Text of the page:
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There's a rumor in circulation that Amazon has been working on a DVR that would allow users to record live TV, and then stream that content to a smartphone and other mobile devices.
Amazon aims to mount a direct challenge to DVR pioneer TiVo -- a company that was at the forefront of digital video recording 20 years ago -- according to a flurry of reports stemming from a Bloomberg article published earlier this week.
The Amazon DVR, reportedly codenamed "Frank," will work with Fire TV devices, but it is unclear if it will feature Amazon Prime Video streaming as well.
Amazon's Lab 126 research and development center -- the group behind the creation of the Echo speaker -- has been working on the DVR, according to Bloomberg.
Amazon isn't exactly late to this market, but its Fire TV products currently stream live content only from partners such as HBO via the Amazon Channels service. The Amazon Fire TV set-top boxes, which are among Amazon's best-selling products, are unable to record or otherwise store video locally. Nor can they stream content to another device, such as a mobile phone.
Offering devices with Alexa promises "an easy route to smart, connected experiences triggered by simple voice commands," he said, as well as "streamlining, if not elimination of, complicated setups. Meanwhile, home builder and car maker partners "get the cachet of having smart experiences within their [products]," Henschen said.
By adding DVR functionality, Amazon essentially could take on cable/satellite pay-TV services, providing the ability to record and location-shift content in a similar fashion.
DVR for Cord Cutters
Amazon's strategy could be to go after the growing "cord cutter" and "cord never" market -- individuals and households who opt not to have a pay-TV service, and instead get content from other sources, including streaming media.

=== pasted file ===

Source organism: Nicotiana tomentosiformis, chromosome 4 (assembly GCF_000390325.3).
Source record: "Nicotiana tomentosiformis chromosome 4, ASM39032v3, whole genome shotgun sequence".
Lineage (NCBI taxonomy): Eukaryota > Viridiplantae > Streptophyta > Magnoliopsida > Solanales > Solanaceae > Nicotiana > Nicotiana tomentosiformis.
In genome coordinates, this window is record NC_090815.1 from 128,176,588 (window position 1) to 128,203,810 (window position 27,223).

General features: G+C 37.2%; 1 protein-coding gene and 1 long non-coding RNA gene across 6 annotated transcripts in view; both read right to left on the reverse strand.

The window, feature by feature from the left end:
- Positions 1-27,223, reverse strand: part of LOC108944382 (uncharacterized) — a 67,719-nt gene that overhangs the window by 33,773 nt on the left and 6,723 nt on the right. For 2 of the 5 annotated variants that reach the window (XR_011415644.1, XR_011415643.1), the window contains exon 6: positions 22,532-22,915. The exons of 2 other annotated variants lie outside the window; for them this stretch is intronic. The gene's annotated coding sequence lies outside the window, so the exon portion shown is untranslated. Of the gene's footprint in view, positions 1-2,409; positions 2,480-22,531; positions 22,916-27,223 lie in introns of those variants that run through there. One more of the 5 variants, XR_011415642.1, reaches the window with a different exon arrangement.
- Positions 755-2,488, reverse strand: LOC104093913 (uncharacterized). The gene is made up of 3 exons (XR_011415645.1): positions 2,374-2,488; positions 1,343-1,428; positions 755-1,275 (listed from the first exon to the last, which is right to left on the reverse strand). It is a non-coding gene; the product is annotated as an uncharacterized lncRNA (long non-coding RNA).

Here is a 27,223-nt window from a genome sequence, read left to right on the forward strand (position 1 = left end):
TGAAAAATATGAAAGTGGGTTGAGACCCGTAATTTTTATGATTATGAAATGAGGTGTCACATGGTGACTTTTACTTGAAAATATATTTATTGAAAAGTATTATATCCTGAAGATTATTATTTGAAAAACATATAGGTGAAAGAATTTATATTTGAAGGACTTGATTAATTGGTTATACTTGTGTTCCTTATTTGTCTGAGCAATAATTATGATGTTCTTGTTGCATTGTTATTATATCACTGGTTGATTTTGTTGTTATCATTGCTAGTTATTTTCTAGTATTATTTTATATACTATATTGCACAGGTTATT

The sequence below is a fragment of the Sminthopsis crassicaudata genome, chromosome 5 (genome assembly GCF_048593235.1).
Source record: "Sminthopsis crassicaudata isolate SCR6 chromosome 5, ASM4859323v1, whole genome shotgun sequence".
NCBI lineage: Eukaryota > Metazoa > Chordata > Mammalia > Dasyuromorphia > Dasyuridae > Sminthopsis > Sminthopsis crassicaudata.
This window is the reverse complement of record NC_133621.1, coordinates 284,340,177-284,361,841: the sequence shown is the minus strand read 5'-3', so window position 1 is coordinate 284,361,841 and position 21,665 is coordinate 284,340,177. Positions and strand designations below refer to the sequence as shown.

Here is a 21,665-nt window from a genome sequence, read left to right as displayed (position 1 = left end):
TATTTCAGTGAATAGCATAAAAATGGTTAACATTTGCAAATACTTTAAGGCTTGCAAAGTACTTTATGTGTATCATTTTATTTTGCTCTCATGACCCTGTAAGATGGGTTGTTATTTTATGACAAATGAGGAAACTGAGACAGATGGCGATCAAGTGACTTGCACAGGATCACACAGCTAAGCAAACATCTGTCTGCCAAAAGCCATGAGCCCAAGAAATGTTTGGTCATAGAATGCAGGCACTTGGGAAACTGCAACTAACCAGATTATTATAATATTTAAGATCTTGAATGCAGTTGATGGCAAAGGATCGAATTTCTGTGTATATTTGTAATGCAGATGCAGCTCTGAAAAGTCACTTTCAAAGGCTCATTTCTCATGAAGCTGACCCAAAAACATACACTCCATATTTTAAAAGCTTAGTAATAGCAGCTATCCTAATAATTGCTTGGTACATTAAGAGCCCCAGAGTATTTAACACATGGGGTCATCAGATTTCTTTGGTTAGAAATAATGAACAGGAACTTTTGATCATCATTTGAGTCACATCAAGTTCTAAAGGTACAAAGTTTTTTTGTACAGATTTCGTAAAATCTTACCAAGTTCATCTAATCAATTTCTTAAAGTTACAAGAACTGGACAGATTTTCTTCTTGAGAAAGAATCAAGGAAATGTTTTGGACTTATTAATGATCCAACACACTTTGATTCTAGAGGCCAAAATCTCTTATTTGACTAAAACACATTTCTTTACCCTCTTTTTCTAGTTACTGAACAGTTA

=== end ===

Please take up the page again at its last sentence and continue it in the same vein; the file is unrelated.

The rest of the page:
"It's likely aimed primarily at cord cutters and cord nevers; both groups are growing quickly as users turn away from traditional TV and legacy delivery from pay-TV operators," said Jim O'Neill, principal analyst at Ooyala .
The VFX-1. We can’t do a list about the history of Virtual Reality and not include the VFX-1. Released in the middle of the 1990s, the VFX-1 system was one of the most capable virtual reality headsets released on the market at the time. With stereoscopic 3D, multi-axis head movement detection and rotation, and the ability to play games that were not truly supported by the system, the VFX-1 was the true Virtual Reality deal at the time. Furthermore, their price tag was relatively cheap compared to other products on the market, coming at a mere $600. However, the VFX-1 was too advanced of a technology and it didn’t really take off. Later on, the company Vuzix that made the glasses was bought by Forte Technologies, which released a more expensive VFX 3D version, but it also didn’t manage to achieve huge success.
"But it's very likely that even users who have pay-TV in their homes are watching video from OTT providers and, depending upon where they get their broadband services, that a storage device would be worth having," he told TechNewsWorld.
"More than half of households that subscribe to pay-TV also subscribe to an SVOD service like Netflix, Hulu or Amazon Prime," added O'Neill. "If they want to keep content on hand, they very well may use the Amazon box."
The key missing piece to Amazon's strategy is where, exactly, users of its DVR would get content. While premium content could come via Amazon Channels, that still would leave the ability to access local content both figuratively and literally up in the air.